By 2010 Mark Driscoll was sharing how, “From pirate to pastor would be a lot of grace” as he talked about how the O’Driscolls went from being kings to peasants to pirates to redneck nobodies. From pirate to pastor would be a lot of grace if Mark Driscoll had ever been a pirate but he was another urban redneck who wanted to escape the confines of that life.  This fantasy that the entire name of Driscoll found some kind of redemption in Mark Driscoll having become a pastor who co-founded a megachurch that, at its peak, boasted more campuses than the O’Driscolls had castles when they ruled as kings in Ireland reads like the American kind of “redemption” that is not just redemption from a life of sin and vice but also a Norman Vincent Peale worthy path to total self-actualization, even a Joel Osteen style Your Best Life Now.  That in the wake of his resignation from Mars Hill Church Mark Driscoll has found allies among teachers with a more prosperity-laden theology is not a surprise—it’s what we could expect from a man whose public ministry has been peppered with sermons about his urban white trash upbringing, the embarrassments it caused him, and the determination with which he set out to escape that life for his own sake and for the sake of the family he planned to have.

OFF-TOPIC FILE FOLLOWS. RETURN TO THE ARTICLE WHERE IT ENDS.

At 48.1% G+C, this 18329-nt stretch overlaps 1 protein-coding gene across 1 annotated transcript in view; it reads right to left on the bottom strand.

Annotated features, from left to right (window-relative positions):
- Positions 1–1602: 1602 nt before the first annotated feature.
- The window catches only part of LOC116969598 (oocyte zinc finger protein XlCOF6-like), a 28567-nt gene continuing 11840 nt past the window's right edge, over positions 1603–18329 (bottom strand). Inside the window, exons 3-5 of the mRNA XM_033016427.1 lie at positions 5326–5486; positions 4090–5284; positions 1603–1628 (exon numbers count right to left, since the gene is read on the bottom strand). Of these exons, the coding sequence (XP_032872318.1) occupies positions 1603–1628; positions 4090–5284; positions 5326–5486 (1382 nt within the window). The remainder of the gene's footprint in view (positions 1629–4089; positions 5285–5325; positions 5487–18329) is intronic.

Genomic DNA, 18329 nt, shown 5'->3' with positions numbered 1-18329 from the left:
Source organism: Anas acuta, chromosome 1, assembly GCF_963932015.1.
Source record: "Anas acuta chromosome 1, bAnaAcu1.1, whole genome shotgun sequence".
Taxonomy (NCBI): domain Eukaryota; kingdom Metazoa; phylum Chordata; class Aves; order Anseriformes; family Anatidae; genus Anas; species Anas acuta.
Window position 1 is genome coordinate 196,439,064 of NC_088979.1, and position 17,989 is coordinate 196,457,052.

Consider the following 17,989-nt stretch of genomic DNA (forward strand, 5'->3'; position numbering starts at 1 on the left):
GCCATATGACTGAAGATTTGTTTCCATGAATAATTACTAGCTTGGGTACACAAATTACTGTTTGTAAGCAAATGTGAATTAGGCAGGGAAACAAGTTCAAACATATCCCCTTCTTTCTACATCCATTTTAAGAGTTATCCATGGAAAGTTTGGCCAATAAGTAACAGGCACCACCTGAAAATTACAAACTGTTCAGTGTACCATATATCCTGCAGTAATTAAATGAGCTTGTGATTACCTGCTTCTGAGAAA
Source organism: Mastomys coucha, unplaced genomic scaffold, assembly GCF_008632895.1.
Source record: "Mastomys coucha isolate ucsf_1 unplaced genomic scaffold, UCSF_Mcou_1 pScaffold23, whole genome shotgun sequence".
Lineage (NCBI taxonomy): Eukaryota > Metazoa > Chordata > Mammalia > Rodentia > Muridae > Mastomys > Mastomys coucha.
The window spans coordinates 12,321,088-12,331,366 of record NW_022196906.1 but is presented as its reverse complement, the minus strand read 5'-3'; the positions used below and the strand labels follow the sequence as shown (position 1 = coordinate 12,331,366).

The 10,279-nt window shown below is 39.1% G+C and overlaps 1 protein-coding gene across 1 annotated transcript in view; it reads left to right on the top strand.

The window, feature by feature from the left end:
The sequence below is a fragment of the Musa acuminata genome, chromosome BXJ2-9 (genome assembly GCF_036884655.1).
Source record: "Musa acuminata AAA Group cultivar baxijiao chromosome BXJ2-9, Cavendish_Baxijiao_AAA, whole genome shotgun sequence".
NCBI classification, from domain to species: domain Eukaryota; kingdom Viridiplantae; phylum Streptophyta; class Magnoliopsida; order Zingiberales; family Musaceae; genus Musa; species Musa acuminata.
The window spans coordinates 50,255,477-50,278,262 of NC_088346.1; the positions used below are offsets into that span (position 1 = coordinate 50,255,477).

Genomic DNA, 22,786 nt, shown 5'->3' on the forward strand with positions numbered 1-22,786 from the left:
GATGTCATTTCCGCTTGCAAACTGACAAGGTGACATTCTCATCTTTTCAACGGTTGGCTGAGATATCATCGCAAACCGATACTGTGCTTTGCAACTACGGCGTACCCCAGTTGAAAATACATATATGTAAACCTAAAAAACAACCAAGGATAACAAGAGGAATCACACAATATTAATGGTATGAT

If we bear in mind Driscoll’s urban redneck background it begins to make sense of most of the controversies associated with his pontifications on subjects like music, masculinity, femininity and culture. The imprint of a likely nominalist Irish Catholic working class upbringing probably did far more to shape the Driscollian ethos than his Calvinism, however much writers have attempted to explicate Driscoll through his Calvinist jargon.  Driscoll embraced with relish any controversies that could center on his public persona and, as 2012 through 2014 demonstrated, scrupulously avoided discussing controversies that dealt with the governance of Mars Hill or finances.  For as often as writers reacted to what Mark Driscoll insisted on saying about social issues they were distracted from looking at the issues of money and power, let alone considering the life Mark Driscoll had been saying he sought to escape over decades of preaching.  The Gospel according to Mark Driscoll is a gospel of breaking free of the sins and vices of white trash.  Early on it could take the form of an intergenerational resentment back in the days when Mark Driscoll did not consider his own father to really be a Christian, but it was able to transform into a more optimistic narrative of family redemption after Joe Driscoll became what Mark Driscoll considered a real Christian.